77 – How should patients with post-operative proximal (popliteal or supra-popliteal) DVT be managed?

Andrew J. Hughes, Emanuele Chisari, Javad Parvizi.

Response/Recommendation: In line with the current guidelines, we recommend that consideration should be given to treat proximal deep venous thrombosis (DVT), affecting popliteal or suprapopliteal vessels, arising acutely in patients undergoing orthopaedic procedures.

Strength of Recommendation: Moderate.

Rationale: Venous thromboembolism (VTE) is a well-recognized complication following lower limb orthopaedic surgery1,2. Peak onset of DVT is within postoperative weeks two and three3,4, with the risk remaining elevated for 6 – 12 weeks, falling gradually thereafter until 4 – 6 months postoperatively5-8. Asymptomatic proximal DVT, affecting popliteal and suprapopliteal vessels, have been reported to constitute 27% of all DVT occurring following total hip arthroplasty (THA), and 15% of all DVT post total knee arthroplasty (TKA)9,10. Unprovoked proximal DVT are a cause for concern given their tendency to firstly recur11-16, and secondly to have a higher potential to propagate and cause pulmonary embolus (PE)11-16. Although such causal relationship for patients undergoing orthopaedic procedures has not been proven17-19. Relating to unprovoked DVT, consensus exists amongst the published guidelines stipulating that proximal DVT should be treated to avoid progression and prevent potential fatal PE. A causal relationship between the provoked postoperative DVT and PE has yet to be clearly demonstrated in the orthopaedic setting, however despite the serious risks associated with administration of anticoagulation, treatment is currently recommended within the published guidelines, whilst awaiting clarification by way of formal investigation5,19-22.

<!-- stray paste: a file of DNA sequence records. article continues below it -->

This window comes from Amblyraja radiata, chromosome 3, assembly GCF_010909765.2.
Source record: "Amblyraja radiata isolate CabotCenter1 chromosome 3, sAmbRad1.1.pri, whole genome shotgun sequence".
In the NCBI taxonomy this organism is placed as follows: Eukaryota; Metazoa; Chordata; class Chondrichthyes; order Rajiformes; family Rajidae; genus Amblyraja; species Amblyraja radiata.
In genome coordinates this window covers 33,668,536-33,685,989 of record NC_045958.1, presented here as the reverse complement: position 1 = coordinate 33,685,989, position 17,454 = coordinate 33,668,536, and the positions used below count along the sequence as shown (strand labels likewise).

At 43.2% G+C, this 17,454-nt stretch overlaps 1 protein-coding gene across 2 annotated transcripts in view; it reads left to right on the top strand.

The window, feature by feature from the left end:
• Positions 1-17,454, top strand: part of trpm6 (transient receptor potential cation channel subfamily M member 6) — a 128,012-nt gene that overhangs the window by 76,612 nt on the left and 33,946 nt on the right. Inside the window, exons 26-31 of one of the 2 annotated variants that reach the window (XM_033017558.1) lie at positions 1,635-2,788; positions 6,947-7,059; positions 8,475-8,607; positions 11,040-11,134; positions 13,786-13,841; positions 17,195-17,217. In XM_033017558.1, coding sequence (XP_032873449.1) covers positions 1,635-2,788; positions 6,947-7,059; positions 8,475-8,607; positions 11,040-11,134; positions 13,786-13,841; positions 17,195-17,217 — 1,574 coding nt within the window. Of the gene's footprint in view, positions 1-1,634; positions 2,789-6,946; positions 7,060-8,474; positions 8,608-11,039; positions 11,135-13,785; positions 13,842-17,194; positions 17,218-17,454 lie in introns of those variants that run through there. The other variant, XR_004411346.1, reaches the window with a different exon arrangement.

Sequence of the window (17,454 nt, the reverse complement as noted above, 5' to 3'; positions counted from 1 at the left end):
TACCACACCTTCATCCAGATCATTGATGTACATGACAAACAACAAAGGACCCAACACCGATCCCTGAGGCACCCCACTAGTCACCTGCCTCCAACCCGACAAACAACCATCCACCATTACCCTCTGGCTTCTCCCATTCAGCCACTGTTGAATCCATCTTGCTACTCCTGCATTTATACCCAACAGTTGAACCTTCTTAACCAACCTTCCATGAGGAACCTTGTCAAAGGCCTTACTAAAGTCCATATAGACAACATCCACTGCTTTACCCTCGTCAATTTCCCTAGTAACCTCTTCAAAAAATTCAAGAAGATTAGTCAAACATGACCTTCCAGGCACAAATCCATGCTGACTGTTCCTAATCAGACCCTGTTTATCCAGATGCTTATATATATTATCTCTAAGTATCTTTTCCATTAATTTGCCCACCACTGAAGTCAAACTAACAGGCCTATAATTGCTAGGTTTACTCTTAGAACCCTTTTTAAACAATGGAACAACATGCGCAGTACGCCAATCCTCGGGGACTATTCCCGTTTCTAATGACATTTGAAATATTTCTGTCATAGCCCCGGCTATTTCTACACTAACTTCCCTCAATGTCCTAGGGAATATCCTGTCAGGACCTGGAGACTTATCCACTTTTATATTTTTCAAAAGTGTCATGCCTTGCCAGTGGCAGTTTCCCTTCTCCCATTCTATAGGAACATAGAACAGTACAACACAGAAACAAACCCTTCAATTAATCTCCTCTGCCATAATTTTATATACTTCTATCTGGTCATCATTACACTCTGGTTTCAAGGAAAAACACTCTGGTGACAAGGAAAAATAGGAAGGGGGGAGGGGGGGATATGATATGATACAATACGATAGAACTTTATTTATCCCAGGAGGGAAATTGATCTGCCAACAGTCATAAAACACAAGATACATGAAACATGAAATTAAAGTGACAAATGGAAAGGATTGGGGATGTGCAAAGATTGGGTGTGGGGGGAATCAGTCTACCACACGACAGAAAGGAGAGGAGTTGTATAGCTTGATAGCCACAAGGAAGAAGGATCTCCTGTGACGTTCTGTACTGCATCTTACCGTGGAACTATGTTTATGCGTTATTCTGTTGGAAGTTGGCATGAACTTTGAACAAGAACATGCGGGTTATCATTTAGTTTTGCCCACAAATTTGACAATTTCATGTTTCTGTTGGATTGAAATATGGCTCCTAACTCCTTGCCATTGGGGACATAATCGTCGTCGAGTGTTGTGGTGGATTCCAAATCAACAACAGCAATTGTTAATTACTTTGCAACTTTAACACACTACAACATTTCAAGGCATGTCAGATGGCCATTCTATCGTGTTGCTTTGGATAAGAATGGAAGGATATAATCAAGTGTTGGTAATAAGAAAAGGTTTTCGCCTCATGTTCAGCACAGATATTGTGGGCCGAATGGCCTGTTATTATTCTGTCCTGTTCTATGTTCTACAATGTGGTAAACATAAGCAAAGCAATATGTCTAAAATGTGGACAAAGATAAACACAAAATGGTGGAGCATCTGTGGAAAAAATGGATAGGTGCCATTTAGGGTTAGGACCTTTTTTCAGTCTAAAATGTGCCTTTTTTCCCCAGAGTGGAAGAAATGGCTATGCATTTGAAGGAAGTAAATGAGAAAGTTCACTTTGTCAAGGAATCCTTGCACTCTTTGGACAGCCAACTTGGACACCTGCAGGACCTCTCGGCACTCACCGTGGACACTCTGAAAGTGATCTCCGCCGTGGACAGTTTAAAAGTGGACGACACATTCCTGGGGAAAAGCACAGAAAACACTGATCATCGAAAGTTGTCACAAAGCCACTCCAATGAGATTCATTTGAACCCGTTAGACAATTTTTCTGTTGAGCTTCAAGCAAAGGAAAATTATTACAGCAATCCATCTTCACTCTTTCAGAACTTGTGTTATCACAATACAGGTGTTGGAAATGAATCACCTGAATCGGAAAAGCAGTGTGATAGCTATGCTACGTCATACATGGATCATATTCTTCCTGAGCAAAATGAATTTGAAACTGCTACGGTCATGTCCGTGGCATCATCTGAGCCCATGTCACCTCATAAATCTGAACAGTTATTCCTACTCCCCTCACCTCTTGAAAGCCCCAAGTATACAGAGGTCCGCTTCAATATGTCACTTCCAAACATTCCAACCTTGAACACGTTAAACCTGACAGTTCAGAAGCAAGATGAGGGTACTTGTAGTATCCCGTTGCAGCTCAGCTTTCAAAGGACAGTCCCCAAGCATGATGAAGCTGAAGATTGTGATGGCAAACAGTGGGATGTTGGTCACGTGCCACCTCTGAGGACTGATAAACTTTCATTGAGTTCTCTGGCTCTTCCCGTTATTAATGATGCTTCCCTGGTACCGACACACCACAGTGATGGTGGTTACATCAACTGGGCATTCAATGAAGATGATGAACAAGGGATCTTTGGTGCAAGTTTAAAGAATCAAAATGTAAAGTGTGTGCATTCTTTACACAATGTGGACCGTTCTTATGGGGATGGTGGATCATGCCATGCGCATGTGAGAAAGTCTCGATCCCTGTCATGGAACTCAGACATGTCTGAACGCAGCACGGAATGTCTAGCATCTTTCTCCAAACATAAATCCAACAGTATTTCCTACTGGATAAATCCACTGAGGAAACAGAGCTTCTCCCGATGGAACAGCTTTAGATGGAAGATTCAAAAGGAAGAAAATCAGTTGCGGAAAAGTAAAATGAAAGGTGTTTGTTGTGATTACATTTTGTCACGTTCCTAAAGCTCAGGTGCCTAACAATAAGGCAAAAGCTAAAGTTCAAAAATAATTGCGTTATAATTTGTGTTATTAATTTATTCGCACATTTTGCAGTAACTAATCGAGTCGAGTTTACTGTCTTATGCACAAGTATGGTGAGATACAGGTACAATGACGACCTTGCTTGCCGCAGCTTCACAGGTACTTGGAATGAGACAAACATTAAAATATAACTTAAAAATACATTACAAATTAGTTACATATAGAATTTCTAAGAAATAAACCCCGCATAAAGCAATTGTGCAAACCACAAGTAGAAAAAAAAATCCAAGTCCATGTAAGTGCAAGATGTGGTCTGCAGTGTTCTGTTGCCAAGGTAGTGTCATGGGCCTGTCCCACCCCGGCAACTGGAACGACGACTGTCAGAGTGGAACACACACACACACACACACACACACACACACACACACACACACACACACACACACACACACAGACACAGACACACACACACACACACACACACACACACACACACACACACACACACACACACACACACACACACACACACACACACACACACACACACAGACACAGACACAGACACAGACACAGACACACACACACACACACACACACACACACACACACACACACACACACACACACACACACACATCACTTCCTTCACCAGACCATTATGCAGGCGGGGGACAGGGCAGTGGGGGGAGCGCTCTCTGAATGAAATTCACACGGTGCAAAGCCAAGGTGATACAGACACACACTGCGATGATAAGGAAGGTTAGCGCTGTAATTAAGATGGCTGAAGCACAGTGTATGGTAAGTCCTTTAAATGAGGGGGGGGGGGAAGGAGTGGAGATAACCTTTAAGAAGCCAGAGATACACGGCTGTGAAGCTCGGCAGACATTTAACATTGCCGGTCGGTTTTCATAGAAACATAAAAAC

There are, however, guidelines by various organizations related to this subject matter. The American College of Chest Physicians (ACCP), the European Society of Cardiology (ESC), and the American Society of Hematology (ASH) suggest that acute postoperative proximal DVT should be treated with an anticoagulation agent, preferably a direct oral anticoagulant (DOAC)20,23-25. The guidelines also stipulate that some DOAC, namely dabigatran and edoxaban, should be administered after 5 – 10 days of parenteral low-molecular-weight heparin (LMWH)20,24,25. The ACCP suggests that a vitamin K antagonist should be favored as second-line over that of LMWH therapy, following appropriate bridging, with a recommended international normalized ratio (INR) target of 2.0 to 3.0 for the duration of treatment5,24-26. In patients with active cancer, and a confirmed acute postoperative DVT, the ACCP and ESC suggest LMWH as the first line given its favorable profile in reducing recurrent episodes of VTE in such patients20,24,27.